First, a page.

Let’s talk about leprosy

Why this strong title for a post on hope? Because I wanted to write about social exclusion. When I was studying for my Masters in Social Work, I read an excellent paper by Robert Merton on this topic, entitled Insiders and Outsiders: A Chapter in the Sociology of Knowledge.

I think back to a memory of my school days when they were picking teams and I was the last one to be picked, an afterthought, an outsider. I think I have always felt on the outside, looking in. I think we either feel like an insider or an oputsider.

Now where does hope come into all this? I would like to turn to a man I really admire, named Yeshua, or to give Him His English name Jesus. I think Jesus was the champion of the outsider. And here is one example. The leper was healed when Jesus spoke the words “Be healed”. No, Jesus did not touch the leper to heal him. He touched him to show His acceptance of a man who felt rejected. The gospel of Mark, which recorded this same incident, mentions that Jesus touched the man because He was filled with compassion for him.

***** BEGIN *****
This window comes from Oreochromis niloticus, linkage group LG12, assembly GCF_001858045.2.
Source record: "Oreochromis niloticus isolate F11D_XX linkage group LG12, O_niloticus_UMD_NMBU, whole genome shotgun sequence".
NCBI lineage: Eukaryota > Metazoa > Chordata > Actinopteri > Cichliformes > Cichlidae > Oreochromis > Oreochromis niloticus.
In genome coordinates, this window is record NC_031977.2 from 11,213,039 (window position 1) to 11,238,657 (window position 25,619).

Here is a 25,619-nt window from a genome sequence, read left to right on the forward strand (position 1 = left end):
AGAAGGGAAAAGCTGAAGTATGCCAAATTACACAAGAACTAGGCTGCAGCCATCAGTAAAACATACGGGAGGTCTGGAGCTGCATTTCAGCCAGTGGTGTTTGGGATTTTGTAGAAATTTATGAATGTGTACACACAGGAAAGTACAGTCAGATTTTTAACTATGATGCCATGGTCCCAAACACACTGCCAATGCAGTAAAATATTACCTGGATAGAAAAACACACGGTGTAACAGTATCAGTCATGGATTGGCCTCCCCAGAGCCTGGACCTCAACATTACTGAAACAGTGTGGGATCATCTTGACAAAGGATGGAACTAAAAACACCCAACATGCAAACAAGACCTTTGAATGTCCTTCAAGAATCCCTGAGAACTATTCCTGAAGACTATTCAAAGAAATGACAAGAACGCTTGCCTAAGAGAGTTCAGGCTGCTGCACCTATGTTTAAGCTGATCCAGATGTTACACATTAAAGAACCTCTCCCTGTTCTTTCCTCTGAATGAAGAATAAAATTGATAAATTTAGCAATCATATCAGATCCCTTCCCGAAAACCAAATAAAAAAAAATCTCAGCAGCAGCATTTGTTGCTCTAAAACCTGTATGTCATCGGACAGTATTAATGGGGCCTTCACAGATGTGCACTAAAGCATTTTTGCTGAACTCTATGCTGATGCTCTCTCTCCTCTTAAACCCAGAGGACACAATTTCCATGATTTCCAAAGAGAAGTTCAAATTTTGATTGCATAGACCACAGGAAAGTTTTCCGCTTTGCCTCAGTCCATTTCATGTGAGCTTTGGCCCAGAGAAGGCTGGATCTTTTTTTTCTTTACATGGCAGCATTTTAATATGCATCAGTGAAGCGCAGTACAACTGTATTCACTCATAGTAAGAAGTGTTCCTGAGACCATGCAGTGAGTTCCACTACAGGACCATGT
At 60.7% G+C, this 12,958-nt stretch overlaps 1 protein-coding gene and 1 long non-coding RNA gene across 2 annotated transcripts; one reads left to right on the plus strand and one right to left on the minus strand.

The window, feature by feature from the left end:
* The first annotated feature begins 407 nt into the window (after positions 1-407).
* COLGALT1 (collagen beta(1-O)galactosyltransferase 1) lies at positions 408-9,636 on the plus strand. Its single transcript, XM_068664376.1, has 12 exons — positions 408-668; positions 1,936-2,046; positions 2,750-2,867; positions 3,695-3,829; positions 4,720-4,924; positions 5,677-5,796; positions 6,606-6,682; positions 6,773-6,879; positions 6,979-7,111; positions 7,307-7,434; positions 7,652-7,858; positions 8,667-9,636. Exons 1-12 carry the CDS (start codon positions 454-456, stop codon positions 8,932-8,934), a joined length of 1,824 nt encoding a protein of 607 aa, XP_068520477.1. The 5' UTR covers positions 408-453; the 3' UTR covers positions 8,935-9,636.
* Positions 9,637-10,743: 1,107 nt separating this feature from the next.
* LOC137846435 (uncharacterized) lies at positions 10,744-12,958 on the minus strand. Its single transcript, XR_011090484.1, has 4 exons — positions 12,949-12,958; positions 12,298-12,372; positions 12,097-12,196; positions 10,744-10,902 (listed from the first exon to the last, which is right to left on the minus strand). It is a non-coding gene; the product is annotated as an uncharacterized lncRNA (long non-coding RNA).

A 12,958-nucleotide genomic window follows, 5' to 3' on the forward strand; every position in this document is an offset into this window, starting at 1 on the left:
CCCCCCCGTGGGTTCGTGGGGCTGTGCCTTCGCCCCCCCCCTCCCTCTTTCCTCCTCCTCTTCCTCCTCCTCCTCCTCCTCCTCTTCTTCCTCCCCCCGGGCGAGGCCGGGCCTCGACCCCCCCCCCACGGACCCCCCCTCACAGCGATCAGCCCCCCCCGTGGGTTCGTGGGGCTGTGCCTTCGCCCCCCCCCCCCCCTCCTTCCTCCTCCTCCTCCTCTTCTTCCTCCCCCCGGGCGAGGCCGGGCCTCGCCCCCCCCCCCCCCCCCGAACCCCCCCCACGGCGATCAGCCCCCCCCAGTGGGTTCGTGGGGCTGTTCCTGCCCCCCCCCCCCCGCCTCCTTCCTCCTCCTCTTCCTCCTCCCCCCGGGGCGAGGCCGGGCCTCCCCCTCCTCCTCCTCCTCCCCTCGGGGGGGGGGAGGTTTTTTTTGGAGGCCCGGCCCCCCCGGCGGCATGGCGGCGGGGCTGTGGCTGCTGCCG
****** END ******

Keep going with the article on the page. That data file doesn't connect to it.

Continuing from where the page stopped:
Jesus touched the lepers, the lonely and isolated. the rejected., the outsiders. Jesus displayed social inclusion. Working in a food bank, I meet many people who are poor. do not have a home, have drug and alcohol issues, physical or mental health issues. And they are all welcome and not judged. They are outsiders welcomed in.

I think having experienced that feeling of being on the outside, it makes me acutely aware of when I am not included or invited along. However I use this to try to ensure others never feel like that. I try my best to make everyone feel included, no matter how challenging they may be. Of course social etiquette is important, however some people in society do not experience much kindness and it is my mission to be kind to others.

Today’s recipe of hope is to think about those on the margins. It is to consider helping people who may be outsiders and struggling. It may not be possible, but even a smile to someone who lives on the streets is important, because it means they are not invisible.

May you all feel welcomed and cherished X

Also published on Hope 2018.

References

https://www.journals.uchicago.edu/doi/abs/10.1086/225294 (accessed 13/08/2020)

(accessed 13/08/2020)

Published by hope2020exchangingdisappointmentforhope

I am a qualified social worker and run a community project for vulnerable adults. I am passionate about social justice. I feel that every life matters. No-one is insignificant or invaluable. I also believe that everyone has the power to change, although some may not wish to. Essentially, I believe in hope. Hope Wells is my writing name.

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